GI Energy, a distributed energy and microgrid company, took major steps in its evolution this month: It was bought by power plant giant LS Power, and the company changed its name to Endurant Energy.
After launching in the United Kingdom, GI Energy started its US operations in 2011 with headquarters in Chicago. The company expanded from its initial focus on geothermal heat pumps into fuel cells, battery storage, microgrids and, more recently, batteries combined with solar as well as reciprocating engines for co-generation, said Tom Chadwick, Endurant CEO.
“What we found was we were an integrated house with one big gap, and that was capital,” he said.
Ultimately, a strong balance sheet is required to develop projects, according to Chadwick.
“You need it to be able to give the customer what they want, which I think is, increasingly, an alternative to utilities,” he said. Endurant’s projects range from single technology energy retrofits of historic landmarks to large-scale microgrids integrated with resource management and smart-city infrastructure.
In 2018, Shell New Energies US bought a majority interest in GI Energy, providing the company with a capital partner.
Under the arrangement, GI Energy would develop projects that Shell would own and operate.
However, GI Energy wasn’t able to provide the number of eco-district and microgrid projects at the pace or large size that Shell wanted to see, according to Chadwick.
Last year, GI Energy decided to separate from Shell, and it hired an investment bank to find a new partner for the company, Chadwick said.
LS Power provides capital, experience
Not only is LS Power providing Endurant with capital, but the company understands the power business, including the tariff, regulatory and incentive environment, Chadwick said.
Since 1990, LS Power has built, managed or bought more than 45,000 MW of power generation, including utility scale solar, wind, hydroelectric, natural gas-fired and battery storage projects, as well as 660 miles of transmission. The company said it has raised over $47 billion in debt and equity to support its projects.
LS Power bought Endurant with an eye on the transition away from large, fossil-fueled power plants to a more decentralized, clean energy system.
“As we decarbonize our energy system and rely more heavily on electricity, the value of reliability and resilience is increasing,” said Paul Segal, LS Power CEO. “Endurant can be a part of the solution and is an excellent addition to the LS Power family of companies, further demonstrating our long-standing commitment to innovation and investment in clean energy solutions.”
LS Power also owns CPower Energy Management and EVgo, an electric vehicle charging company.
Microgrid moment is now
LS Power’s purchase of Endurant is coming at a key moment in the energy transition.
“The moment of the microgrid is upon us,” Chadwick said. “Four or five years ago, it kind of wasn’t so much.”
There are various factors that set the stage for the rise of microgrids, including that people have become familiar with them and are more aware of the potential for power outages, he said.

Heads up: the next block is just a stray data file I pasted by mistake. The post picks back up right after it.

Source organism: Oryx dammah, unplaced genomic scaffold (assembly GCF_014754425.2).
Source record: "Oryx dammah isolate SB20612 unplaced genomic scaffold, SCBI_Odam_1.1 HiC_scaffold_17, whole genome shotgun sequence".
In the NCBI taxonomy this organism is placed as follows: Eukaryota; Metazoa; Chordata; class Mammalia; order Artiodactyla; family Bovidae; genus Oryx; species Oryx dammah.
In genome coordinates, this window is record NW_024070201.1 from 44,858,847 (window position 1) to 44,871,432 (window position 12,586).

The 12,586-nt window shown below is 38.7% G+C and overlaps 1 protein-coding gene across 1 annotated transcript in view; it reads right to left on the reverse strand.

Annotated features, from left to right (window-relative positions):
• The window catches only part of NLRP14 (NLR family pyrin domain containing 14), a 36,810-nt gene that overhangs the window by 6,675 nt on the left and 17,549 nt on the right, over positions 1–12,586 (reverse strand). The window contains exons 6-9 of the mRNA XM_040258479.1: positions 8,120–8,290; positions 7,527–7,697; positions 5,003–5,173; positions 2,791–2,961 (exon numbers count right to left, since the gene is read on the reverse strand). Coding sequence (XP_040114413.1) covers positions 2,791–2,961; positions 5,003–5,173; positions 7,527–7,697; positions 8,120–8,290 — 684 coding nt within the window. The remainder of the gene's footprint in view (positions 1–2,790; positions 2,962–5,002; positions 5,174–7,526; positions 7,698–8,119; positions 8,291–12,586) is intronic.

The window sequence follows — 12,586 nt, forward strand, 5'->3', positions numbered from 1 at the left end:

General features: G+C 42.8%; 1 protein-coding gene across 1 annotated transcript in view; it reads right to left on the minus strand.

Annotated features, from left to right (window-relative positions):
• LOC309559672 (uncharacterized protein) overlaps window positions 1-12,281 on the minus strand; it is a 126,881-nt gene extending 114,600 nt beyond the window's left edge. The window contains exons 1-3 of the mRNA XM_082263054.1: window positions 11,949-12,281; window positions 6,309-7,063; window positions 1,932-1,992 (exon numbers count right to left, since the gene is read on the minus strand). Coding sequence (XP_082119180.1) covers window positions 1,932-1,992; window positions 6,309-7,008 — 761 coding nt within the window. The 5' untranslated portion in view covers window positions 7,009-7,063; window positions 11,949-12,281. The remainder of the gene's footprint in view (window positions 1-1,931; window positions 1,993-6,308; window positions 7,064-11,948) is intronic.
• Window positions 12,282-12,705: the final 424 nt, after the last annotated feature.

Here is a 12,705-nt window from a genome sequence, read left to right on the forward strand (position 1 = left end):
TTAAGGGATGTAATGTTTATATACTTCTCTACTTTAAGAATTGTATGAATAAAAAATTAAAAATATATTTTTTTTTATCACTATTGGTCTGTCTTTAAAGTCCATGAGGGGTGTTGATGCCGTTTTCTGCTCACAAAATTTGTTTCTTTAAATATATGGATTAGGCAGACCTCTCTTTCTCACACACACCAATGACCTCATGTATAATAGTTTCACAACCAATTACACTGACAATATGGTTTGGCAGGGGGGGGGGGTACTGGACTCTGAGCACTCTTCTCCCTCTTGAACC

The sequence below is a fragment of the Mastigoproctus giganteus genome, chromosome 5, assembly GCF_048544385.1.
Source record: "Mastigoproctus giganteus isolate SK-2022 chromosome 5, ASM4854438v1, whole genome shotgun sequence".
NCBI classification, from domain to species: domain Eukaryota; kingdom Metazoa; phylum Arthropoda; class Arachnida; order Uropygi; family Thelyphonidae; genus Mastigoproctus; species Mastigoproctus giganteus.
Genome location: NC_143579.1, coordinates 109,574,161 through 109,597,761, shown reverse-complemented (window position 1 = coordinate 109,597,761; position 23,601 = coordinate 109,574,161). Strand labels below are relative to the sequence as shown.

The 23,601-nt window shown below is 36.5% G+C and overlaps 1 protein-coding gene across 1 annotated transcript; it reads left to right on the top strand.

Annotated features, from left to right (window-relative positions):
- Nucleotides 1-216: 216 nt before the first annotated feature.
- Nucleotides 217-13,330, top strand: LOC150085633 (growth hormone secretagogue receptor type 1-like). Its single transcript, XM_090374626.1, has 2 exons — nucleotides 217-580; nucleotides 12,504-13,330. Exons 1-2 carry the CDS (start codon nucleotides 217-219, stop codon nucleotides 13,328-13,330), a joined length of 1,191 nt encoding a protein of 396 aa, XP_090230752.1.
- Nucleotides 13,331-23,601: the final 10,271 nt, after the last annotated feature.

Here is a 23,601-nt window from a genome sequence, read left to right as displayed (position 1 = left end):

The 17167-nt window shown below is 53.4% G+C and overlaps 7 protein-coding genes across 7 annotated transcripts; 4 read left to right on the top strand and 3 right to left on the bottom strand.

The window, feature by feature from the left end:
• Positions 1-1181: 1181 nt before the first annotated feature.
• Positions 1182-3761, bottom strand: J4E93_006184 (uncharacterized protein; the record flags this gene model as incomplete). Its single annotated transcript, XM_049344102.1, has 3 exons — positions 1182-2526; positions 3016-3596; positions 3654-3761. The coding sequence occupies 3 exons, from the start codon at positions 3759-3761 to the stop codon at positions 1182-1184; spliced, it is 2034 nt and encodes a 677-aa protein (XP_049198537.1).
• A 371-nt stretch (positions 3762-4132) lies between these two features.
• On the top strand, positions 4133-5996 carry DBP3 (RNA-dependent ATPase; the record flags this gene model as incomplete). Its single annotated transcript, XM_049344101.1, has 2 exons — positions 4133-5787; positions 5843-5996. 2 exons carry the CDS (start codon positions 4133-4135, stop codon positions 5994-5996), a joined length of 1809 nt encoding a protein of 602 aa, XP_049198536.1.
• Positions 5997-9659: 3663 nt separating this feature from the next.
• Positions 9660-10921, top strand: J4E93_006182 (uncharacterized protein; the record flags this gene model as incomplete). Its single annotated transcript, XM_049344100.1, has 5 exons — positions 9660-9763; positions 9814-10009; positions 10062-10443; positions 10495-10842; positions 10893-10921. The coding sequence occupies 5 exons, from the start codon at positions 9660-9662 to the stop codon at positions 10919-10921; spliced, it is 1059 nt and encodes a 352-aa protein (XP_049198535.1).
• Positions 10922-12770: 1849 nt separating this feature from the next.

Also, the Biden administration has reinforced the idea that climate change matters, according to Chadwick.
“People are only too aware that they need to find ways to future proof where they get their energy,” Chadwick said.
Endurant sees growth potential
In a sign of what LS Power means for Endurant’s growth opportunities, the power plant company has connected Endurant to several real estate projects, which is a key focus for the company, and Cpower has also brought Endurant potential customers, according to Chadwick.
Endurant aims to build sophisticated microgrids.
“We want to build microgrids with more than one technology,” Chadwick said. “We want to bring in solar and storage, possibly fuel cells, reciprocating engines.”
Where appropriate, Endurant offers geothermal energy to provide what the company calls a thermal grid, he said.
Chadwick said Endurant’s project pipeline includes resiliency projects in California and battery storage in New York, where the company worked with Consolidated Edison on a 1-MW demonstration project.
Last year, Endurant continued various projects with fuel cell company Bloom Energy, building on a relationship that includes their work on the Parkville microgrid in Connecticut, which came online in 2017. Bloom was a “robust partner,” according to Chadwick, who thinks Bloom’s development of a hydrogen fuel cell will be a “game changer” for the industry.
In addition, Chadwick sees university campuses as a ripe area for microgrids, although universities put projects on hold last year because of COVID-19.
Universities are beginning to realize that they need to go all electric, which means heating and cooling needs to be oriented toward geothermal, according to Chadwick.
Chadwick also expects real estate developers will increasingly want to build all electric buildings that include microgrids, with an eye toward turning their electric supply into a profit center instead of a cost.
One of the challenges for Endurant is figuring out how to bring tax equity into deals, which is an issue LS Power understands, according to Chadwick. Tax equity investors tend to go for large, “vanilla” deals such as utility-scale solar projects while a company like Endurant needs to bundle several projects to reach $100 million for a tax equity deal, he said.
With the backing of LS Power, Chadwick believes Endurant is ready to grow.
“Very few [companies] have got our mixture of different technologies and LS Power’s very substantial operating capability of power assets,” Chadwick said.
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